Censorship

Censorship / Featured Blogs

CircleID's Top Ten Posts of 2012

Here are the top ten most popular news, blogs, and industry updates featured on CircleID during 2012 based on the overall readership of the posts for the past 12 months. Congratulations to all the participants whose posts reached top readership and best wishes to the entire community for 2013. more»

Understanding the Brazilian Court Decision to Arrest Google's Representative

Brazil has been on the news lately, and not for good reasons: an electoral judge order the arrest of Google's Director in Brazil for not complying with a court decision that ordered the removal a YouTube video with allegedly defamatory content. A lot has been said about this, but it seems that many people got it wrong, so let's recap some of the misinterpretations that circulated, specially those at the EFF website. more»

My Comment on Forbes - Why Is the UN Trying to Take over the Internet

Forbes just published this article that's being shared all over my facebook friends feed. I left a comment on the article that I've copied and pasted here, as it is just about long enough to qualify as a CircleID post by itself... The problem is that peering isn't always settlement free -- and even if it is, if and only if there's an equitable amount of traffic exchanged between two ISPs. And then there's transit, where you pay another network to carry your packets for you. more»

Who Says You Can't Have Fun at The IETF?

A new IETF draft has been published that specifies a new HTTP status code for legally restricted resources. That is, if the government restricts your access to the web page, return this code (similar to how something not found is a 404). The error code: 451. From the Internet Draft, if the user tries to access a page, but access to the page is restricted by the government, display the following... more»

Ethiopia's Ban on Skype: An Excessive Stretch

Most international Medias picked the story wrong. And I see it being repeated. It is true that there is some legislative initiative regarding the regulation of VoIP calls and mainly the telecommunication sector in Ethiopia. But the initiative is just a draft, noting more. Besides there is no such a thing as 15 years punishment in the draft law for using Skype. Here are the provisions in the draft law that are stretched in many news headlines to bemoan that the use of Skype in Ethiopia entails 15 years punishment. more»

Ethiopia Shows That Congress Is Right to Be Worried About UN Control of the Internet

Today a key committee in the US Congress approved a resolution opposing United Nations "control over the Internet." While some in the Internet community have dismissed the bipartisan effort as mere political grandstanding, recent actions by some UN Member States show that lawmakers have good reason to be worried. Last month, UN voting member Ethiopia made it a crime -- punishable by 15 years in prison - to make calls over the Internet.  more»

Is the Future of the Internet at Risk?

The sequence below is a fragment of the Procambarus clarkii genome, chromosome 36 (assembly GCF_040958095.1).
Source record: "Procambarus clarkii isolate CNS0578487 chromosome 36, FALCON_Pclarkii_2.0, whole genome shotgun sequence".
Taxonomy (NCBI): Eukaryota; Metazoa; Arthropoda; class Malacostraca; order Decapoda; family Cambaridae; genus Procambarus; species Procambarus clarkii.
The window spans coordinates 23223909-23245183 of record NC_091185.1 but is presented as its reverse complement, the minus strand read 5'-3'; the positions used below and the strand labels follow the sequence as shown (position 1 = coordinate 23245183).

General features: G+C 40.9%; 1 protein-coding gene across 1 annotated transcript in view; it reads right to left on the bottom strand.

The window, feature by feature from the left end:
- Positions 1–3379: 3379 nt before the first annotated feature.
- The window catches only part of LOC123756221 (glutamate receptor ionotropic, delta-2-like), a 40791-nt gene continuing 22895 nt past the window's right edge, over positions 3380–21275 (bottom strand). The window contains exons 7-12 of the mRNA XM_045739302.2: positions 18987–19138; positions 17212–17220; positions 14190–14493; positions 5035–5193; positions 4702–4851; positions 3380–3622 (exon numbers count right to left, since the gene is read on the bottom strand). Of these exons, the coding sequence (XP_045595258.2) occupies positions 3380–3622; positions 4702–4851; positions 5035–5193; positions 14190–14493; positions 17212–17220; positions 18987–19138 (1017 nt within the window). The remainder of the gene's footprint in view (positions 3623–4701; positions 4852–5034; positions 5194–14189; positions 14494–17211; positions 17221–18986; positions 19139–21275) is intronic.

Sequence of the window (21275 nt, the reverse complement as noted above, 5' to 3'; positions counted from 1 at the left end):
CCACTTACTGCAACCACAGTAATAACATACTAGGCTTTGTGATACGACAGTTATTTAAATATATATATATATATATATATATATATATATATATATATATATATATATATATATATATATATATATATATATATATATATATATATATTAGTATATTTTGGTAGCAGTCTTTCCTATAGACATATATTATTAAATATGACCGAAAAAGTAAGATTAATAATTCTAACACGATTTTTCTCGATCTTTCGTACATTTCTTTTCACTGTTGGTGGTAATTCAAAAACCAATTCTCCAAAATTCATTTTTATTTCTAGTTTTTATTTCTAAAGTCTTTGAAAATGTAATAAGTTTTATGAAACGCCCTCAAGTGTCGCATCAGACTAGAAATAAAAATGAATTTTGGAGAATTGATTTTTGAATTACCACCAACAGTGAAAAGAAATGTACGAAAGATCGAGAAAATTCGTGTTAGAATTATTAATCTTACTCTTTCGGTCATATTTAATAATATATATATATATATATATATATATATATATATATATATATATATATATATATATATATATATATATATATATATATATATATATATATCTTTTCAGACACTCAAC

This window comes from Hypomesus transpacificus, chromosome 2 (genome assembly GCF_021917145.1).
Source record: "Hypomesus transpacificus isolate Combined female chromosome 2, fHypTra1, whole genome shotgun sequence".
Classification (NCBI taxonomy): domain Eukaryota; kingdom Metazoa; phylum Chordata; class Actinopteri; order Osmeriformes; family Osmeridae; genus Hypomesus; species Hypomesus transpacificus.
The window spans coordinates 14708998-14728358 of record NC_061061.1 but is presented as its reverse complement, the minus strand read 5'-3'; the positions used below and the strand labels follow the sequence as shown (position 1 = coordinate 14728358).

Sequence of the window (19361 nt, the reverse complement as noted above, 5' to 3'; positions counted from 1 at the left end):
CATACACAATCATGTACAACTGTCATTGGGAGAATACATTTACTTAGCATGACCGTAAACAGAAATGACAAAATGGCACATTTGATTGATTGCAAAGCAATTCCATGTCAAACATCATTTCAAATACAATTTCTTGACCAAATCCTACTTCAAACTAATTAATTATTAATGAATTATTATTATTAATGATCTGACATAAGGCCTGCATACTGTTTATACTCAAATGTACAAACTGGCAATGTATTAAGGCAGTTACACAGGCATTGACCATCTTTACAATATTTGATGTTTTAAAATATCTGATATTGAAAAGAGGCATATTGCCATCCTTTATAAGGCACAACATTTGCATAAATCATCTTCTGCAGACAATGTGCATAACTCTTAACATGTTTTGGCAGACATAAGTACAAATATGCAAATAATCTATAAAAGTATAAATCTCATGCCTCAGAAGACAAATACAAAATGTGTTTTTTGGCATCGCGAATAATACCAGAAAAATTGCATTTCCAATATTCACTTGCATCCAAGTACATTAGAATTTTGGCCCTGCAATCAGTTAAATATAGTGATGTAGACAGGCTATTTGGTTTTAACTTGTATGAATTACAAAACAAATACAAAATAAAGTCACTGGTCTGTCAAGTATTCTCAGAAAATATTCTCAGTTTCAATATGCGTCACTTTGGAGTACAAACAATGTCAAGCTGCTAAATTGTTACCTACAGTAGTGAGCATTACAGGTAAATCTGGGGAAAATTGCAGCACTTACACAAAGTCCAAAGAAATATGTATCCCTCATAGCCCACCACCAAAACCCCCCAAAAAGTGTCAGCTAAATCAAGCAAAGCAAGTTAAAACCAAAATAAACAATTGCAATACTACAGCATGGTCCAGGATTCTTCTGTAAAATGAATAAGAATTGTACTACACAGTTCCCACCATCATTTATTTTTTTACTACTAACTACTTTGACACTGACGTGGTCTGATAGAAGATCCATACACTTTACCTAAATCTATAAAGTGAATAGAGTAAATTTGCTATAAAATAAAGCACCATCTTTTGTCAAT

The debate about the control of the internet is intensifying, with interesting discussions expected later on this year in Dubai at the WCIT conference organised by the ITU. Over the last 25 years the industry has moved from being mainly telephony-based to being mainly IP-based, and many say that what is now at stake is the future of the internet as we know it at this point in time... The reality now is that the political stakes of the internet have risen significantly. more»

Proposed New IETF Standard Would Create a Nationally Partitioned "Internet"

For those worried about the threat of a state-based takeover of the Internet, there is no need to obsess over the International Telecommunication Regulations (ITRs) exclusively. Three Chinese engineers are proposing a way to alter Internet standards to partition the Internet into autonomously administered national networks, using the domain name system (DNS). The idea was not proposed in the ITU; no, it was sent to a multi-stakeholder institution, the granddaddy of the Internet itself, the Internet Engineering Task Force (IETF). more»

DCA Open Letter to Congress in Defense of the Status Quo on Global Internet Governance Model

As spearhead of the Yes2DotAfrica Campaign, I recently wrote a letter on behalf of DCA, to the Chairman of the United States Senate Committee on Commerce, Science & Transportation, Senator Jay Rockefeller which was also copied to other U.S. leaders and officials to express support for the present status quo on Global Internet Goverenance and a Reaffirmation of the Mult-stakeholder model. The full text of the letter is published in this post. more»

The Empire Fights Back!

Even as we increasingly discover that every facet of our modern lives now revolve around, and are dependent on the Internet, for which reason its availability, functionality, safety, stability and security are now of great and continuing concern to all of us. These issues have a profound impact on its overall governance. To most of us, during the past three decades, the Internet has always been available, stable, affordable and open; and it should continue this way even as it is controlled and administered in a secure manner... more»